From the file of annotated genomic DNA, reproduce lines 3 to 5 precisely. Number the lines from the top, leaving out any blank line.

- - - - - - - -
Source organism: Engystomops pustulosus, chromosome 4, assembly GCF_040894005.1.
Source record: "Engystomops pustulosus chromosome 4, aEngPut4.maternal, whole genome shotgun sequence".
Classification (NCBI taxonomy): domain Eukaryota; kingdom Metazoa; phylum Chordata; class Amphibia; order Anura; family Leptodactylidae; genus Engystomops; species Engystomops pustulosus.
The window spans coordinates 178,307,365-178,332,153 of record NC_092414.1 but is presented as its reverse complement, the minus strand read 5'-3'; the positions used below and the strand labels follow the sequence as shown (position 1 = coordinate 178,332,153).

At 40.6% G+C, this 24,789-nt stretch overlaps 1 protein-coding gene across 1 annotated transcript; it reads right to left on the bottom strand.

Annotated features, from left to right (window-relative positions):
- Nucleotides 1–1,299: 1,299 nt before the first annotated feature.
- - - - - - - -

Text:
Classification (NCBI taxonomy): domain Eukaryota; kingdom Metazoa; phylum Chordata; class Amphibia; order Anura; family Leptodactylidae; genus Engystomops; species Engystomops pustulosus.
The window spans coordinates 178,307,365-178,332,153 of record NC_092414.1 but is presented as its reverse complement, the minus strand read 5'-3'; the positions used below and the strand labels follow the sequence as shown (position 1 = coordinate 178,332,153).

At 40.6% G+C, this 24,789-nt stretch overlaps 1 protein-coding gene across 1 annotated transcript; it reads right to left on the bottom strand.